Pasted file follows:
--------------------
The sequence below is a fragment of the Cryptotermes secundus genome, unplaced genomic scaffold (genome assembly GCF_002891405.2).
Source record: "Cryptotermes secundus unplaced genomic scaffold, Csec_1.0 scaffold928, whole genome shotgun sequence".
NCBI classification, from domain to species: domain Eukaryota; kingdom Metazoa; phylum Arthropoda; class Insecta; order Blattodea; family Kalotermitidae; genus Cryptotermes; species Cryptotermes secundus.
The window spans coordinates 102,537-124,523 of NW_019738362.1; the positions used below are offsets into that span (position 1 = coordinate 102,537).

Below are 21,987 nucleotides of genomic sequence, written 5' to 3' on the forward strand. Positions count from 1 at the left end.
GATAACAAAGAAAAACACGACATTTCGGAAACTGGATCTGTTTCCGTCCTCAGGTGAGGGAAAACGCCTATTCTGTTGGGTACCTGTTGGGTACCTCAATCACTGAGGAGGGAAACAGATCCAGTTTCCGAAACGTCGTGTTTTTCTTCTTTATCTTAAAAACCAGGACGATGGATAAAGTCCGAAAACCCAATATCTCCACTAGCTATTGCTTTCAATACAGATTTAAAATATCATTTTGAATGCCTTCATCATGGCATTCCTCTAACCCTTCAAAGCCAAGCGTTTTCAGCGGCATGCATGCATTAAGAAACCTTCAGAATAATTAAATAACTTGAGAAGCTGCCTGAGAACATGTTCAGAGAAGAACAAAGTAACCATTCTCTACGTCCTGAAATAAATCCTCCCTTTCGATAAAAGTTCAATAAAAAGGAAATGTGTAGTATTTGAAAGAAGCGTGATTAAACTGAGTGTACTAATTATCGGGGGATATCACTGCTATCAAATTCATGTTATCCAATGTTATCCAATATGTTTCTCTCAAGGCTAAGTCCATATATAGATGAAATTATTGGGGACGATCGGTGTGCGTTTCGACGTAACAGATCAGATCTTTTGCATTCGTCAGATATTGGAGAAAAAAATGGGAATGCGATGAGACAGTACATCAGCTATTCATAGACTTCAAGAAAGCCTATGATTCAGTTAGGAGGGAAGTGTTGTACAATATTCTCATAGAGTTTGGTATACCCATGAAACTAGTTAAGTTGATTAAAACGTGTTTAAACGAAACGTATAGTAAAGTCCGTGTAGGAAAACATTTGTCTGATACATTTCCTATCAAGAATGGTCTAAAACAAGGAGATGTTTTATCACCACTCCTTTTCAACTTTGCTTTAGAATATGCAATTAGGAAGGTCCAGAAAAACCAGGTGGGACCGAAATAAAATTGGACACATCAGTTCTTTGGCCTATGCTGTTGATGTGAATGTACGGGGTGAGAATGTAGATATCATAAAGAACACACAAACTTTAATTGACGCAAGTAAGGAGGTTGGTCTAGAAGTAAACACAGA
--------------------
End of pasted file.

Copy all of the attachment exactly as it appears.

The sequence below is a fragment of the Cryptotermes secundus genome, unplaced genomic scaffold (genome assembly GCF_002891405.2).
Source record: "Cryptotermes secundus unplaced genomic scaffold, Csec_1.0 scaffold928, whole genome shotgun sequence".
NCBI classification, from domain to species: domain Eukaryota; kingdom Metazoa; phylum Arthropoda; class Insecta; order Blattodea; family Kalotermitidae; genus Cryptotermes; species Cryptotermes secundus.
The window spans coordinates 102,537-124,523 of NW_019738362.1; the positions used below are offsets into that span (position 1 = coordinate 102,537).

Below are 21,987 nucleotides of genomic sequence, written 5' to 3' on the forward strand. Positions count from 1 at the left end.
GATAACAAAGAAAAACACGACATTTCGGAAACTGGATCTGTTTCCGTCCTCAGGTGAGGGAAAACGCCTATTCTGTTGGGTACCTGTTGGGTACCTCAATCACTGAGGAGGGAAACAGATCCAGTTTCCGAAACGTCGTGTTTTTCTTCTTTATCTTAAAAACCAGGACGATGGATAAAGTCCGAAAACCCAATATCTCCACTAGCTATTGCTTTCAATACAGATTTAAAATATCATTTTGAATGCCTTCATCATGGCATTCCTCTAACCCTTCAAAGCCAAGCGTTTTCAGCGGCATGCATGCATTAAGAAACCTTCAGAATAATTAAATAACTTGAGAAGCTGCCTGAGAACATGTTCAGAGAAGAACAAAGTAACCATTCTCTACGTCCTGAAATAAATCCTCCCTTTCGATAAAAGTTCAATAAAAAGGAAATGTGTAGTATTTGAAAGAAGCGTGATTAAACTGAGTGTACTAATTATCGGGGGATATCACTGCTATCAAATTCATGTTATCCAATGTTATCCAATATGTTTCTCTCAAGGCTAAGTCCATATATAGATGAAATTATTGGGGACGATCGGTGTGCGTTTCGACGTAACAGATCAGATCTTTTGCATTCGTCAGATATTGGAGAAAAAAATGGGAATGCGATGAGACAGTACATCAGCTATTCATAGACTTCAAGAAAGCCTATGATTCAGTTAGGAGGGAAGTGTTGTACAATATTCTCATAGAGTTTGGTATACCCATGAAACTAGTTAAGTTGATTAAAACGTGTTTAAACGAAACGTATAGTAAAGTCCGTGTAGGAAAACATTTGTCTGATACATTTCCTATCAAGAATGGTCTAAAACAAGGAGATGTTTTATCACCACTCCTTTTCAACTTTGCTTTAGAATATGCAATTAGGAAGGTCCAGAAAAACCAGGTGGGACCGAAATAAAATTGGACACATCAGTTCTTTGGCCTATGCTGTTGATGTGAATGTACGGGGTGAGAATGTAGATATCATAAAGAACACACAAACTTTAATTGACGCAAGTAAGGAGGTTGGTCTAGAAGTAAACACAGA